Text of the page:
Gov. Deval Patrick's legislation is designed to reduce health care costs by paying doctors and hospitals in lump sums for overall patient care rather than on a procedure-by-procedure basis. In addition, bonuses would be linked to patient outcomes.
The Boston Globe: Mass. Gov. Unveils Plan To Curb Health Care Costs
Gov. Deval Patrick says spiraling insurance costs can be reined in by setting boundaries on the health care market through legislation. Patrick planned to unveil the legislation Thursday. The push to slow soaring costs in Massachusetts has intensified since the state passed its landmark 2006 health care law. About 98 percent of residents are now insured (LeBlanc, 2/17).
WBUR: Gov. Patrick To Propose Health Care Overhaul Bill
[Gov. Deval] Patrick's bill aims to reduce health care spending by putting most doctors and hospitals on a budget, with bonuses tied to their patients' health. A new state council would set rules for so called "global payments," and the administration is requesting more authority to limit health insurance rate increases (Bebinger, 2/17).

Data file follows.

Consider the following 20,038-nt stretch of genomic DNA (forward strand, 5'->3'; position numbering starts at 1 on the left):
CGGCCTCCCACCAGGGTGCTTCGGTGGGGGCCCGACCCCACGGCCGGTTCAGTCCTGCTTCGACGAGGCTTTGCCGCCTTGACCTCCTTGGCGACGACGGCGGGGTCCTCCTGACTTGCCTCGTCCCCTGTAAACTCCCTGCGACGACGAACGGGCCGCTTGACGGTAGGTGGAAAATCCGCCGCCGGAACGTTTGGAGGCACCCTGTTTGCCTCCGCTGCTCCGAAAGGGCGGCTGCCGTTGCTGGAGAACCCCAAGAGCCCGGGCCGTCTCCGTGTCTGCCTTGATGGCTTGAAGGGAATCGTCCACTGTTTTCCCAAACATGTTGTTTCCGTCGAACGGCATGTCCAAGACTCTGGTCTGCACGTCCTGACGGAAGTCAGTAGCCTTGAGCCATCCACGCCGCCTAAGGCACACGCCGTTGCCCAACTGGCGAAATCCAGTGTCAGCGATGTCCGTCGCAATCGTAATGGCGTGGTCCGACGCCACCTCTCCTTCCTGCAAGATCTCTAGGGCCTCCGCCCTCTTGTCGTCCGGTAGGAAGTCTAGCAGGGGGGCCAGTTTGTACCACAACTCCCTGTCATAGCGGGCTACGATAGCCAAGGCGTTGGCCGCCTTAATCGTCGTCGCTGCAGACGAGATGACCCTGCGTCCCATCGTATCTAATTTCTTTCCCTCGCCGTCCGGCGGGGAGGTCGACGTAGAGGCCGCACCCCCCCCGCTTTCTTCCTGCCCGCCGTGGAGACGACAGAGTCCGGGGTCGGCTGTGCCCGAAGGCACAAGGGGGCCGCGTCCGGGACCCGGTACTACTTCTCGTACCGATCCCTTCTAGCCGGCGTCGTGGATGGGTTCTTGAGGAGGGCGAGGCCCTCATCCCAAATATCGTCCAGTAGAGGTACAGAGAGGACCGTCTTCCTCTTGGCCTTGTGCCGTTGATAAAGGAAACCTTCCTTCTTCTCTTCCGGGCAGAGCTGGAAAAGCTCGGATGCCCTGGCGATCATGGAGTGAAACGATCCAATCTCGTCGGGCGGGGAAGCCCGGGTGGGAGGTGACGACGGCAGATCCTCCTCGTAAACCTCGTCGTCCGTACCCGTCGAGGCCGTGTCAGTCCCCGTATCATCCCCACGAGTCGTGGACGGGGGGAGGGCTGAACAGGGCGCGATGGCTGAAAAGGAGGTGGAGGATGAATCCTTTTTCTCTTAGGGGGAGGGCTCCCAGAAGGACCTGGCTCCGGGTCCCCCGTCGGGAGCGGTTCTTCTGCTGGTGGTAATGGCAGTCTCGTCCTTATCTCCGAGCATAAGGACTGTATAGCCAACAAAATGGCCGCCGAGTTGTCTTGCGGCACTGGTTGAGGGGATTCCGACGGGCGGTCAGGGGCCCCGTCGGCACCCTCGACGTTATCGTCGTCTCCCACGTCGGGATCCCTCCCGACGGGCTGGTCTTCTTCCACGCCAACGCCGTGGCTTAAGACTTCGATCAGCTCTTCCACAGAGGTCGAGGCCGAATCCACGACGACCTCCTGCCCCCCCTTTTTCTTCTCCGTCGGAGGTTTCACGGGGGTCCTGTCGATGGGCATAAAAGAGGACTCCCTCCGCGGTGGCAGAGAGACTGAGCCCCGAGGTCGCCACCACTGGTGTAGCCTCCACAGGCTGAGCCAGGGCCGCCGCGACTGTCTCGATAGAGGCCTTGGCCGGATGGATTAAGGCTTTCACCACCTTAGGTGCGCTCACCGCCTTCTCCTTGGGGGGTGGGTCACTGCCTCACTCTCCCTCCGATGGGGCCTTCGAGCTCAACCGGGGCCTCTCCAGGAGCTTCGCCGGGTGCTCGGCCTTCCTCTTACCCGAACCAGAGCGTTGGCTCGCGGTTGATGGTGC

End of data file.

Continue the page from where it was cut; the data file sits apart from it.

WBUR's CommonHealth blog: Extra! Extra! Twelve Points of Broad Agreement On Payment Reform!
We all expect prolonged if not endless wrangling about the next stage of health care reform in Massachusetts, the daunting challenge of containing costs and revamping the whole system from "fee for service," in which health care providers are paid for each procedure, to global payments, in which they've paid a lump sum for a patient's overall care. So today's big news is that, believe it or not, the state panel made up of all kinds of "stakeholders," from hospitals to doctors to patients to insurers, has actually reached a broad if not perfect consensus on twelve goals for payment reform. ... Several members pointed out that the consensus was possible because some of the hardest issues had been skirted (Goldberg, 2/16).